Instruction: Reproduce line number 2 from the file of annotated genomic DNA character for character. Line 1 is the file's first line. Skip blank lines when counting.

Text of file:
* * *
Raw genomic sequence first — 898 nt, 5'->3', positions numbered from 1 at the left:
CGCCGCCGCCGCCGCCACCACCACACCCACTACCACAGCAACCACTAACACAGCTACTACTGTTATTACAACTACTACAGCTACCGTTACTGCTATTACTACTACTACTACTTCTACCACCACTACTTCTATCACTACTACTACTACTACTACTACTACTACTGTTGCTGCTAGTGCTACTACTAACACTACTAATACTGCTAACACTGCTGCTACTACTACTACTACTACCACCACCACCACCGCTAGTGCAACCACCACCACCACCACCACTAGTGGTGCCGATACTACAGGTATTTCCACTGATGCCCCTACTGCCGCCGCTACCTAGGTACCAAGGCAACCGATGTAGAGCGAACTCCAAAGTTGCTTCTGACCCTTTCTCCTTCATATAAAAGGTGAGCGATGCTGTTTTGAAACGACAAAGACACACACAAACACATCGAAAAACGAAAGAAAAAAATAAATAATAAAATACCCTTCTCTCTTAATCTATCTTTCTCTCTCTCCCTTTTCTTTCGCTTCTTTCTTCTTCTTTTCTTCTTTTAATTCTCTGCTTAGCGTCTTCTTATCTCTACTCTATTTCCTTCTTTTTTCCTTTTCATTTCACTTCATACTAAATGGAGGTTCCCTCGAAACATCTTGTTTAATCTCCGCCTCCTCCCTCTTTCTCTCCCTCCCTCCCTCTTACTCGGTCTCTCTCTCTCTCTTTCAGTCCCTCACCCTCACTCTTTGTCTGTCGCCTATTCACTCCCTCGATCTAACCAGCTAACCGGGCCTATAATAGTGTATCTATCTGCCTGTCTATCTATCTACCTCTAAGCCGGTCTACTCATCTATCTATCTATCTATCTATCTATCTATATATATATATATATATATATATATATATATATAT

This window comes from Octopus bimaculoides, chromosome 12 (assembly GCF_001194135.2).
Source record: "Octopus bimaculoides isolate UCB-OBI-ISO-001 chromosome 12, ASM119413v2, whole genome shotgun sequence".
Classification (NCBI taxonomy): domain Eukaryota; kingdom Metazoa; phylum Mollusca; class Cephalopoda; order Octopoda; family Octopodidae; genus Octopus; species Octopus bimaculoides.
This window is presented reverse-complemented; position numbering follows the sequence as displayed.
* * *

CGCCGCCGCCGCCGCCACCACCACACCCACTACCACAGCAACCACTAACACAGCTACTACTGTTATTACAACTACTACAGCTACCGTTACTGCTATTACTACTACTACTACTTCTACCACCACTACTTCTATCACTACTACTACTACTACTACTACTACTACTGTTGCTGCTAGTGCTACTACTAACACTACTAATACTGCTAACACTGCTGCTACTACTACTACTACTACCACCACCACCACCGCTAGTGCAACCACCACCACCACCACCACTAGTGGTGCCGATACTACAGGTATTTCCACTGATGCCCCTACTGCCGCCGCTACCTAGGTACCAAGGCAACCGATGTAGAGCGAACTCCAAAGTTGCTTCTGACCCTTTCTCCTTCATATAAAAGGTGAGCGATGCTGTTTTGAAACGACAAAGACACACACAAACACATCGAAAAACGAAAGAAAAAAATAAATAATAAAATACCCTTCTCTCTTAATCTATCTTTCTCTCTCTCCCTTTTCTTTCGCTTCTTTCTTCTTCTTTTCTTCTTTTAATTCTCTGCTTAGCGTCTTCTTATCTCTACTCTATTTCCTTCTTTTTTCCTTTTCATTTCACTTCATACTAAATGGAGGTTCCCTCGAAACATCTTGTTTAATCTCCGCCTCCTCCCTCTTTCTCTCCCTCCCTCCCTCTTACTCGGTCTCTCTCTCTCTCTTTCAGTCCCTCACCCTCACTCTTTGTCTGTCGCCTATTCACTCCCTCGATCTAACCAGCTAACCGGGCCTATAATAGTGTATCTATCTGCCTGTCTATCTATCTACCTCTAAGCCGGTCTACTCATCTATCTATCTATCTATCTATCTATCTATATATATATATATATATATATATATATATATATAT